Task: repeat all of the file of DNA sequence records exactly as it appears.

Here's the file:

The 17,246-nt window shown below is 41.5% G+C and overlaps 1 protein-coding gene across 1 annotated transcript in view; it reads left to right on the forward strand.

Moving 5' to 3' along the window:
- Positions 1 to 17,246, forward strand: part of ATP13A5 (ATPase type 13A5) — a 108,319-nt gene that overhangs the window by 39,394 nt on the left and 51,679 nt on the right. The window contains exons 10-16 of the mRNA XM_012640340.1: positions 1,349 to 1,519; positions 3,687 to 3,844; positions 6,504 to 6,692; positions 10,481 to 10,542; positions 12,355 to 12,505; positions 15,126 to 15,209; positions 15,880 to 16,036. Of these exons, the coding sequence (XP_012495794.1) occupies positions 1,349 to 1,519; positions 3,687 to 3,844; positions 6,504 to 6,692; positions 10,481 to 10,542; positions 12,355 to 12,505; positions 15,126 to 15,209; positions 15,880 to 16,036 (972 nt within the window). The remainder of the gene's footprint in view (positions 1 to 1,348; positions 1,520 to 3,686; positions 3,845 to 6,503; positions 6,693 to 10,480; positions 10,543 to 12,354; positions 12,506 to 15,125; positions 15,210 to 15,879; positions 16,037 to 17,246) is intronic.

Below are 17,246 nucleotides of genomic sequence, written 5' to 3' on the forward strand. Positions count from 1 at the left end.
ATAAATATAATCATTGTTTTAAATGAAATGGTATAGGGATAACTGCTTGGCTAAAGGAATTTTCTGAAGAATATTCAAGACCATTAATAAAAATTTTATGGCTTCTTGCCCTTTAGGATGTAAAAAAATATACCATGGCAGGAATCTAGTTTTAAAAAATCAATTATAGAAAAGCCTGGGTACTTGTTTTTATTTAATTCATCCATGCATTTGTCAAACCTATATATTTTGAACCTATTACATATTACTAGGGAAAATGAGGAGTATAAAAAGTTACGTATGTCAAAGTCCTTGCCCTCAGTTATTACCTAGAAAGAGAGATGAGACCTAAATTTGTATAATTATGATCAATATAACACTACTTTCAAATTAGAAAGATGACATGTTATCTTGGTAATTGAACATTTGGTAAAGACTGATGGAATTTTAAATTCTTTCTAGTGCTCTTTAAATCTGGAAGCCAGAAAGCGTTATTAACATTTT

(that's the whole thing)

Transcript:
The 17,246-nt window shown below is 41.5% G+C and overlaps 1 protein-coding gene across 1 annotated transcript in view; it reads left to right on the forward strand.

Moving 5' to 3' along the window:
- Positions 1 to 17,246, forward strand: part of ATP13A5 (ATPase type 13A5) — a 108,319-nt gene that overhangs the window by 39,394 nt on the left and 51,679 nt on the right. The window contains exons 10-16 of the mRNA XM_012640340.1: positions 1,349 to 1,519; positions 3,687 to 3,844; positions 6,504 to 6,692; positions 10,481 to 10,542; positions 12,355 to 12,505; positions 15,126 to 15,209; positions 15,880 to 16,036. Of these exons, the coding sequence (XP_012495794.1) occupies positions 1,349 to 1,519; positions 3,687 to 3,844; positions 6,504 to 6,692; positions 10,481 to 10,542; positions 12,355 to 12,505; positions 15,126 to 15,209; positions 15,880 to 16,036 (972 nt within the window). The remainder of the gene's footprint in view (positions 1 to 1,348; positions 1,520 to 3,686; positions 3,845 to 6,503; positions 6,693 to 10,480; positions 10,543 to 12,354; positions 12,506 to 15,125; positions 15,210 to 15,879; positions 16,037 to 17,246) is intronic.

Below are 17,246 nucleotides of genomic sequence, written 5' to 3' on the forward strand. Positions count from 1 at the left end.
ATAAATATAATCATTGTTTTAAATGAAATGGTATAGGGATAACTGCTTGGCTAAAGGAATTTTCTGAAGAATATTCAAGACCATTAATAAAAATTTTATGGCTTCTTGCCCTTTAGGATGTAAAAAAATATACCATGGCAGGAATCTAGTTTTAAAAAATCAATTATAGAAAAGCCTGGGTACTTGTTTTTATTTAATTCATCCATGCATTTGTCAAACCTATATATTTTGAACCTATTACATATTACTAGGGAAAATGAGGAGTATAAAAAGTTACGTATGTCAAAGTCCTTGCCCTCAGTTATTACCTAGAAAGAGAGATGAGACCTAAATTTGTATAATTATGATCAATATAACACTACTTTCAAATTAGAAAGATGACATGTTATCTTGGTAATTGAACATTTGGTAAAGACTGATGGAATTTTAAATTCTTTCTAGTGCTCTTTAAATCTGGAAGCCAGAAAGCGTTATTAACATTTT